TestBash Mobile 2022 - Mobile Test Management Done Right with Daniel Knott

In this talk, @dnlknott explains what is needed in order to establish a reliable, lightweight and lean mobile test management process and what are the most important parts of the planning and execution steps.

We’ll use this Club thread to share resources mentioned during the session and answer any questions we don’t get to during the live session.


Resources Given During the Talk

Questions Answered Live:

  1. What do you think about physical devices vs emulators? (Philip Wong)
  2. How much time/effort does it cost to manage the beta-testing group of customers? It’s not enough to just “have them”, what do you expect from them? (@maaike.brinkhof)
  3. How to get people more interested/excited about all these scenarios for mobile testing? (Anonymous)
  4. Mobile Energy Consumption - Is this something we should get more into? (@bart_knaack)
  5. What is the best way to collect data on the target (potential) customers? (@deborahreid)
  6. What are your thoughts on build variants? Do you have any scenarios where they can work well or do you think they create more overhead? (@jaswanth)
  7. How to get people interested/involved in more than just functional mobile testing like security/accessibility etc? (Anonymous)

Questions Not Answered Live:

  1. How do we tackle regression testing for federated release of mobile releases? (Anonymous)

not sure what you exactly mean by federated.
However, when I was working with 20 teams on a central app we had a planned code freeze every 2 weeks. Once the code was frozen all the automated checks were executed over night. In the morning all teams had to check the results. In case of red tests they had to investigate for the root cause. Once all tests have passed, we had 1-2 days of final regression testing of each team to be confident enough to release to our customers.
This was also the reason why we added several safety nets e.g. internal releases, beta releases and then the staged roll-out to the customers. For each stage we were checking our monitoring and logging to see if something is going wrong.



Probably the steepest problem we face when mobile testing, how can we ensure users don’t uninstall. This used to be easy to do on desktop using all kinds of dirty tricks if you like to call it that.

  1. What kind of bar can test engineers set up to prevent or simply to detect this perceived quality fail?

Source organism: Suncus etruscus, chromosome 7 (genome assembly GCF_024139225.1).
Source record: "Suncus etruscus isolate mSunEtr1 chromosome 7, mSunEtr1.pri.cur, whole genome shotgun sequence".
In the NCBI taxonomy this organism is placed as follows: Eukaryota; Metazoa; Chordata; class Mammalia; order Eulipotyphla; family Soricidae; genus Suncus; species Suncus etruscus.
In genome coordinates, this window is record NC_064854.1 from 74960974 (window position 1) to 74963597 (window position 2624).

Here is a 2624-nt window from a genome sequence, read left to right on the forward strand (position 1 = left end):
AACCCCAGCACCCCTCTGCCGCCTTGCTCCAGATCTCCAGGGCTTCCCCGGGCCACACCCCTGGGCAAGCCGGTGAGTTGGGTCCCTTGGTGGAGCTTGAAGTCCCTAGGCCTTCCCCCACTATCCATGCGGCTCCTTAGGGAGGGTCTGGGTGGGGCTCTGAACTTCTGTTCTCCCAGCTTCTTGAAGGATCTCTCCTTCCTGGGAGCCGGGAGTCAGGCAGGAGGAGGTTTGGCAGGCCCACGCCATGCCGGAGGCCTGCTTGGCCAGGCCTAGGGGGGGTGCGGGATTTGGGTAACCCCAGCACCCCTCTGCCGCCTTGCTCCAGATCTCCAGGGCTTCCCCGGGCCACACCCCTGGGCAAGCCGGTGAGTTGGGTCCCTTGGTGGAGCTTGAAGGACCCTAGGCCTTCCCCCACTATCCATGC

2. You mentioned “interrupt testing” , putting a button and having a call. Do we mean phone calls to the device? Are there any easy ways of doing this like whatsapp isntead having a similar effect, or does it have to be a phone call? Is there a OS behavior difference we want to be looking out for?

@dnlknott just giving you a nudge here in case you missed this notification. Will you be able to answer @conrad.connected (if you haven’t already separately)?


Sorry for replying soooo late :(.

Regarding your first question @conrad.connected. Don’t do dirty tricks with your customers :), they will notice and will never come back. Maybe you can ask your users for regular feedback within the app in form of a survey. This might help you to get some insights.
However, if users delete the app you have no chance in getting more information about the WHY they deleted the app.

Second question.

On the emulators and simulators from android and iOS you can trigger an incoming phone call. However, interrupts might already be a press of the volume button, or when you put the device in the standby mode. Depending on your app and use case, you can think of potential interrupts and add them to your testing check list.
I don’t know of any OS difference here. Just watch out for weird things to happen with your app. Maybe the app is crashing due to the interrupt, or when the app is coming back from the background task, is the app in the same state as it was before? Has the data changed?

I hope this was helpful, if not let me know.



Definitely, thanks.

  1. I’ve never considered going pack to the in-app survey as an idea. We have free and paying users, and so even knowing if the user is a free user when you pop a survey up is going to help us get better feedback from one or the other group of users. Good idea. We will need a proper surveys web app service I guess.

  2. So the simulator looks like it is more useful after all, when it comes to incoming calls as an interruption. There is so much to easily forget to test for on mobile.


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